Against The Pull Of Silence, Donizetti, Lobgesang, Magna Carta, Mendelssohn, Parliament Choir, Peace My Heart. Anghiari, Schubert, Simon Over, Southbank Sinfonia
It is getting to be busy. Since I last posted I have revised against the pull of silence and also revisited Peace, My Heart for a performance at Mary Abbots on the morning of 13th July. Neither of these has necessitated a complete rewrite, but it is still a matter of personal pride to try to make sure that the score is as accurate as possible and that the piece is as polished as I believe it can be.
Against all of this was a weekend spent in Anghiari, cajoling the local choir up to performance standard for a performance of Mendelssohn’s Lobgesang, which I should probably refer to as the Inno di lode, as it was sung in my new Latin version. Despite one or two unhappy vowels and stresses, some easily fixed the others a little more tricky, the piece works happily in its new garb, and, quite surprisingly, good old Felix ends up sounding a bit like Donizetti in the tenor and soprano duet. Who would have thought it?
This choral marathon serves as a timely reminder that the Anghiari Festival is just around the corner, and, while my various bits of arranging are coming into focus, I am trying to clear the decks as much as possible and at the same time get down to my fighting weight. Walking through Anghiari on Friday evening to the first rehearsal I was stopped no fewer than four times by locals coming to say hello, and it is that atmosphere of welcome, above all, which makes the place so special for all involved. You should drop in and see us during the Festival.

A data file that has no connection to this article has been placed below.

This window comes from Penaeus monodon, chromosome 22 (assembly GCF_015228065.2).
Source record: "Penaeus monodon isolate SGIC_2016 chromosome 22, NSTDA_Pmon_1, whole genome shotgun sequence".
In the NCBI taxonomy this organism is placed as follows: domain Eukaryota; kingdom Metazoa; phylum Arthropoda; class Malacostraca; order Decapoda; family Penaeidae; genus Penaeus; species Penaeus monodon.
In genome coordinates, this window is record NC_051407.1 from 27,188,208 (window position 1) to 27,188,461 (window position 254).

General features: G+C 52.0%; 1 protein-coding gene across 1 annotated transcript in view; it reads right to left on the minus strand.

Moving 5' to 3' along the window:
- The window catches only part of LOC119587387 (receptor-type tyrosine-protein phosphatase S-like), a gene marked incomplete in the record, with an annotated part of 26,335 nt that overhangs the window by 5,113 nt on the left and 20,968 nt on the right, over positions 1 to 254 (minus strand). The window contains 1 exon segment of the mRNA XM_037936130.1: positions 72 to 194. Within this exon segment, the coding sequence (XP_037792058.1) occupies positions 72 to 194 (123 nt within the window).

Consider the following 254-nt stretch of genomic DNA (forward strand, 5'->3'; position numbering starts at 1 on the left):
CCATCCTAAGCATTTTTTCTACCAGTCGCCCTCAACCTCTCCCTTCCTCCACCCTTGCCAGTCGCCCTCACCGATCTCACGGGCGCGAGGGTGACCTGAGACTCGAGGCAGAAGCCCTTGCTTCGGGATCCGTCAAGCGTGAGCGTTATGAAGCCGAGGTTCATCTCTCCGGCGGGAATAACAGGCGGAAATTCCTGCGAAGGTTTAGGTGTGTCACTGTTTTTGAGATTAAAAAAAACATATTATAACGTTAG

If you come on the Friday you will be able to hear the local singers, augmented by some visitors, give a second performance of the Lobgesang, paired with against the pull of silence as the opener, and my string work receives its first performance this coming Thursday at St. John’s Waterloo, coupled with Schubert’s Symphony No.5 as the free evening Rush Hour Concert, directed by Simon Over and played by the strings of Southbank Sinfonia. I was with the orchestra as they rehearsed Britten and Shostakovich in the venue and I can already tell that any deficiencies in the music will be wholly mine.
The rewrite of Peace, My Heart has involved just a touch of rejigging of the final page to make it performable by the forces at Mary Abbots on a Sunday morning, their choir being a little smaller than the one at St. Bride’s, for which it was written. I have one small doubt in my mind about the rewrite, and still feel that I prefer the original, but if that is what it takes to make a performance doable then it is a small sacrifice.
And Magna Carta. It has been back to the composing desk after the happiness of being able to tell people about this, and I am busily rereading books on the subject as well as digging into new areas of research, gathering information from people much more learned than I. The sketching is going happily, I am glad to say, and the musical language is direct and bold in places, more involved in others. So far, so good, I think, although much still needs to be added, of course, and there is a long way to go. I feel good about this piece, far removed from the “Where-do-I-start?” moment of a short while ago (answer = “Anywhere!”), and the current idea of relying on a small set of interrelated themes seems to be working well. I am in no doubt that there will be significant amounts of rewriting and hammering into shape along the way, so the sooner something substantial is on paper the better.
Meanwhile a couple of competition entries sit in inboxes and some other plans are coming to fruition as well. Oh, and Of All Persons And Estates sounded pretty frisky on Tuesday evening at the Parliament Choir rehearsal. It all bodes well for a good July, I hope.